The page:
I Have No Kids, So Schools Are Not Improtant- Right?

kids-walking-to-school70Schools are Important to First Time Homebuyers

If you have children and are moving into a new home, one of the things you are often most concerned about are the schools.  You will make it your business to find out about the schools and the school district.  You may even rule out certain homes based on the schools your children would go to.

Often first time homebuyer are young, and have no children.  Or, the first time homebuyers have young children that are not in school yet.   When this is the case, they assume that the  school district is not an important part of the process of locating a home.  This may not be true, especially for the first time home buyers. 

 Statistics say that a first time home buyer will purchase another home within 5 yrs.  So, resale value of the first home will be an important factor.  With this in mind school districts will matter to you whether or not you have children.  Finding out about the school district or districts in the area you are searching can be easy especially if you use local Realtor.   A local Realtor should have the names and contact information for all the school districts in the area that you are searching.  Or, the Realtor may have set up a website just to provide information about schools, like our http://www.FreeSchoolinfo.com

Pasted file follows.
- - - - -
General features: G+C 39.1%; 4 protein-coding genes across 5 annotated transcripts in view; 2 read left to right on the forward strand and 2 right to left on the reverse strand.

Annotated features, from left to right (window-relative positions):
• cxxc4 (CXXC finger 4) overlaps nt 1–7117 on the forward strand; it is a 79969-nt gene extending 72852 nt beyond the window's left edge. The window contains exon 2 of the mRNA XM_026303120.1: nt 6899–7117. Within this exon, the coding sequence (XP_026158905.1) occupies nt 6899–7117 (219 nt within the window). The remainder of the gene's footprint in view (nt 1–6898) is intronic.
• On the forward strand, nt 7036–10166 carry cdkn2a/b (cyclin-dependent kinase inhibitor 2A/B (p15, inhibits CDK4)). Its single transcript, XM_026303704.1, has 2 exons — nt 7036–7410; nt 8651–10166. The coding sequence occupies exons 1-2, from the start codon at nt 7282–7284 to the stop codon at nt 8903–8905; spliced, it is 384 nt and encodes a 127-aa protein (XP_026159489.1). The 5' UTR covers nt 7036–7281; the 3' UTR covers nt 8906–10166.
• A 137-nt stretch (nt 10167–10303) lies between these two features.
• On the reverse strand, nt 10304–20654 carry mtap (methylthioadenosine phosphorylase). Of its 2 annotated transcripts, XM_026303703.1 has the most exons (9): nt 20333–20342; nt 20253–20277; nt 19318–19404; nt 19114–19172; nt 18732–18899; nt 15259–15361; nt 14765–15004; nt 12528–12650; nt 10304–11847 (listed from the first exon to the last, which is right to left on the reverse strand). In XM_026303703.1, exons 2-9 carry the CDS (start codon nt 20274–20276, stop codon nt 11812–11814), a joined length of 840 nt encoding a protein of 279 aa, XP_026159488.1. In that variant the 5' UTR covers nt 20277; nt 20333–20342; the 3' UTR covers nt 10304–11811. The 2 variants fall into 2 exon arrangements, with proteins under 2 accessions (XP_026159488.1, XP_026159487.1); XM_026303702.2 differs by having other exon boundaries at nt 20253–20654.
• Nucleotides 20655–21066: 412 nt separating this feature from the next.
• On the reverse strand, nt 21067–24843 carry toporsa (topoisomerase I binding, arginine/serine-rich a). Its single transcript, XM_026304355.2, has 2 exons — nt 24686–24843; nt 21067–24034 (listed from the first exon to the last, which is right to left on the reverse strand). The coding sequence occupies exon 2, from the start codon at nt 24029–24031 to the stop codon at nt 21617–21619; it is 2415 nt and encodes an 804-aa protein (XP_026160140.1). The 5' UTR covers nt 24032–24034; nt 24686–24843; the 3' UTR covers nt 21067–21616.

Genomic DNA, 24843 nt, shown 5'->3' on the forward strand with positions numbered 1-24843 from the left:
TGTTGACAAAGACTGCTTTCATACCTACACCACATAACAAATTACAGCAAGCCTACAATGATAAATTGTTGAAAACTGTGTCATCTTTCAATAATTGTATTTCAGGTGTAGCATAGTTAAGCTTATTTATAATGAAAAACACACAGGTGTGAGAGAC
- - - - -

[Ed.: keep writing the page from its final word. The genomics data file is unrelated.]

Contacting the school administration or at least looking at their websites will give you valuable information on test scores, school calendars and other vital statistics about the schools.  For example, Wake Count Public School System maintains http://www.WCPSS.net that will tell you everything about the schools .  Frequently, there will be more than one school district and they each will work differently.  For example, in the Triangle, Orange County has its own schools, Durham County has its own schools and Johnston County has its own schools.  So, if you want to live in Cary, check the Wake County schools for that area.

First Time Homebuyers Need Service Providers

inspector70Inspectors & Service Providers Make a Difference to First Time Homebuyers

As a first time home buyer, in particular, you might not have a clue where to start when choosing service providers.  Your Realtor is happy to provide you with contact information for various services. Often, a recommendation comes along with the name of a person the agent has worked with before and trusts.  Keep in mind that North Carolina law prohibits kickbacks and such for any referrals a real estate agent make for professional services, so you should feel comfortable with their recommendations.  However, some real estate firms do not like their agents to make recommendations for the various services you will need, as they have been sued when the agent is negligent in recommending a “less than wonderful” person.  Our team feels that is unfortunate, as it leaves first time homebuyers to fend for themselves in a field where they have no experience.  So, we recommend the best people we know to help our first time homebuyers.